Sunday, February 27, 2005

Sights in Uzbekistan 

I have a couple long blogs on the burner, and once they have simmered sufficiently I'll post them. For now, this one'll have to hold you over for now. If I'm repeating an earlier one, forgive me. I'm having issues re-reading old ones and my memory is failing me (I am old ya know).

Regardless of how it may have sounded (computer is a terrible conveyance of meaning), I did enjoy my time in Uzbekistan and loved the old cities we saw. And I do want to go back one day and see them (and other sights) when it isn't the middle of winter (or the other extreme, the middle of summer).

Bukhara was a beautiful city. Very little time was spent in the new city, instead we chose to wander the old city. And it's beautiful. The old buildings, small alleys between the old homes. Large covered bazaars that have been used for trading and selling goods for over a thousand years (I believe). Pretty wild to be in a city that sits on the Great Silk Road. And the history of these places is incredible and so complex. At some point when I have access to a library I am going to read up on it all. For now I'll continue to sit on the couch. The Old City is pretty much contained in one area, the new city remaining on its outskirts.

Khiva is a smaller town, without the large bazaars and large number of medressas. A nice quieter place, the old city contained inside the new city. Unfortunately the day we visited Khiva was at least 430 degrees C so it was a quick one (my sis even used our tea pot to try and warm her feet. Didn't work so well). Khiva is out west in the country, in the Khorezm region (ni olden times it was a different country, not Uzbekistan.

There is a parable about Khorezm people, told by the rest of Uzbekistan. Two men are sitting out on a lake fishing. One catches a fish who promises them a wish in return for setting it free. "The only catch (snigger!) is that whatever you wish for, the other will get double. So if you wish for $1 million, he'll get $2 million. The man for Khorezm said: "I'd like to be blind in one eye". That is what they think of people from this region. Sis's ex-Peace Corps town is in this region. The people....I am working on that blog.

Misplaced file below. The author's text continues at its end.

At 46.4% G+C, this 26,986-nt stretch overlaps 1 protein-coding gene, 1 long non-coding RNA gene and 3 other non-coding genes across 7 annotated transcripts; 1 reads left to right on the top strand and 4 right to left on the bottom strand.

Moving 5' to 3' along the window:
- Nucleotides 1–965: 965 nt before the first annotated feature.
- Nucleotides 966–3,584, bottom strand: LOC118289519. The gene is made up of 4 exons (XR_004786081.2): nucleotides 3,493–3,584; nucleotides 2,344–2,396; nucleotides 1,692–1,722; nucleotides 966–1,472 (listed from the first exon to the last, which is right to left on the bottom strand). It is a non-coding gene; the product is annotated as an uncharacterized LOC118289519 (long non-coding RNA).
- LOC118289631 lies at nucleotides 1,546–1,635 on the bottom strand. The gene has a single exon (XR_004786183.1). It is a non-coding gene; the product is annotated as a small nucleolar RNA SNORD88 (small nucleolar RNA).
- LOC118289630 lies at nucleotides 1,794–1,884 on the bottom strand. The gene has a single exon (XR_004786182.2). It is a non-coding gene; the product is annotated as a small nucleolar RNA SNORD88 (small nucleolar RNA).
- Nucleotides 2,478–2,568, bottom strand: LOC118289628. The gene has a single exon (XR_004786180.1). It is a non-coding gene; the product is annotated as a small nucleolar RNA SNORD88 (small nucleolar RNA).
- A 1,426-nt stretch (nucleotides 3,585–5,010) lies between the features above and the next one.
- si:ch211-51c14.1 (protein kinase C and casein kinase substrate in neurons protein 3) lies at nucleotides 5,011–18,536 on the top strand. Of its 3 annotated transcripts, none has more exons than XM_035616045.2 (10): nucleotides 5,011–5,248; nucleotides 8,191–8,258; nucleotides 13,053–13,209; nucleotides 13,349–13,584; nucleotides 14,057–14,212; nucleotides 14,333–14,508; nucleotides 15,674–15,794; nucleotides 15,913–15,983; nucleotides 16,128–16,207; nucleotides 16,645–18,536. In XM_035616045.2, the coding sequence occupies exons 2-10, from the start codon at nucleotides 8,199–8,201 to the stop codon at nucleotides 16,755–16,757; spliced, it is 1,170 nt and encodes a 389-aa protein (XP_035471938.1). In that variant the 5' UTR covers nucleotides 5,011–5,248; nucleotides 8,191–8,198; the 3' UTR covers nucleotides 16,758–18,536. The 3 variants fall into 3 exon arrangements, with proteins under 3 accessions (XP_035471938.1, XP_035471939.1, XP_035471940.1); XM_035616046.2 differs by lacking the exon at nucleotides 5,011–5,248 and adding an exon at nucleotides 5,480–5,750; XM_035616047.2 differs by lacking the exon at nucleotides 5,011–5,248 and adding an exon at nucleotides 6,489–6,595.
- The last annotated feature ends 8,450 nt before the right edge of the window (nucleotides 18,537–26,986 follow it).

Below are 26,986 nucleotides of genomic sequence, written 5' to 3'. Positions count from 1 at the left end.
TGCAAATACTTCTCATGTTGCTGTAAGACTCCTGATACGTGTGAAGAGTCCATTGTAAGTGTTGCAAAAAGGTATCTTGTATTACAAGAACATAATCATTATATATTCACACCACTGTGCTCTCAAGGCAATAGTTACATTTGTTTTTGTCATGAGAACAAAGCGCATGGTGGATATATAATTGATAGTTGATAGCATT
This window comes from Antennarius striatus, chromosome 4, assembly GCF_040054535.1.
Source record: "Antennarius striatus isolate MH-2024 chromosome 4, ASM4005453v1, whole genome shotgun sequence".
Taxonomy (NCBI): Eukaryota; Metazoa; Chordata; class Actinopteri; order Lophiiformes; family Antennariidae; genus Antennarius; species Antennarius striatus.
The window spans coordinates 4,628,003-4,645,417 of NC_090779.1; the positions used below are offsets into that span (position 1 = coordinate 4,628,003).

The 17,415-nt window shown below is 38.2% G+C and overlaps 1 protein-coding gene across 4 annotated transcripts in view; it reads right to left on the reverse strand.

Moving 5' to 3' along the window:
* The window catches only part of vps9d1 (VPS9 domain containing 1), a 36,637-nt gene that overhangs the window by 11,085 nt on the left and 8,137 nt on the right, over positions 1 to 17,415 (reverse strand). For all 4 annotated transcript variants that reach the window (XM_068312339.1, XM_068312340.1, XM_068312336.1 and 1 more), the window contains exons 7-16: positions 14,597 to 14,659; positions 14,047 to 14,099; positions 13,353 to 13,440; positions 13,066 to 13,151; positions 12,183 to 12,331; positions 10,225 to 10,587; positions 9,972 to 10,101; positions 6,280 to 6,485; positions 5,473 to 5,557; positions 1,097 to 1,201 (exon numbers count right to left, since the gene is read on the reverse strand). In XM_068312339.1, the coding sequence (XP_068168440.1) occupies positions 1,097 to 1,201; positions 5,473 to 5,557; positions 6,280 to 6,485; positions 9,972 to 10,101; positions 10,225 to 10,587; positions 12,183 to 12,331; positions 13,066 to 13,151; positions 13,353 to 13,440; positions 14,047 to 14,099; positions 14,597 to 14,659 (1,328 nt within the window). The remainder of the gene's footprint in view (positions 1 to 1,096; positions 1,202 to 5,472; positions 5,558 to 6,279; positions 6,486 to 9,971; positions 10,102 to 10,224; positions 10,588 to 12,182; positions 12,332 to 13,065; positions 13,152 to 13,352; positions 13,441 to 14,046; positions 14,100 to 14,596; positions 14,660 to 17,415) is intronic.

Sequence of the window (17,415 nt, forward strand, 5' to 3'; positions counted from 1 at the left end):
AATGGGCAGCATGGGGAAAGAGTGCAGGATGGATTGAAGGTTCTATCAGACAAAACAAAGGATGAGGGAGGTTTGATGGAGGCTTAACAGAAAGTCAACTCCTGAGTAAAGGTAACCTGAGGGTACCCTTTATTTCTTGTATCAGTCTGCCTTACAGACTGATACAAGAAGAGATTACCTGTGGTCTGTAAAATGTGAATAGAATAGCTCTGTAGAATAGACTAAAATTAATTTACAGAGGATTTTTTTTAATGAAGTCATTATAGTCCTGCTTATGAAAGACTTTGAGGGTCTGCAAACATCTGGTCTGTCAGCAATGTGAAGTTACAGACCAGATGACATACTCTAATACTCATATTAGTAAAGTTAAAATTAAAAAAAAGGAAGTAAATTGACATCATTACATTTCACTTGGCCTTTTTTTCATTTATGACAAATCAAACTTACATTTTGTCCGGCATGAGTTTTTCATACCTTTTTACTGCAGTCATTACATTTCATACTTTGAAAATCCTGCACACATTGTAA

Samarkand is a city whose size is between that of Bukhara and Tashkent. Not that small, and not that big. Unfortunately, the sights are not contained at all. You have to wander from old thing past new things to another old thing. Takes away from the experience a bit, for me the picky traveler. And the people there were not all that nice. But it's been a while since beggars with babies at the ready (to throw or something I don't know) literally ran after me, so there was that to consider. Sometimes it sucks being the only tourist in town. I think the buildings and tilework were most impressive here. Built on a larger scale than either of the other cities.

And there is much more to see. So many other old cities and ruins. Not to mention the Fergana Valley (I may have spelled that wrong) out east which we didn't see thanks to an overwhelming number of bus swallowing and people killing avalanches.

Definitely a place to see. Yes, it can be some rough traveling and there is a lot to deal with, but it's worth it.

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Name: Corey
Location: Portland, Oregon, United States

I'm on a journey with no destination. The path is constantly changing direction but there are always adventures to be had. "Never" and "always" have left my lexicon.

WWW http:/www.jimspeak.blogspot.com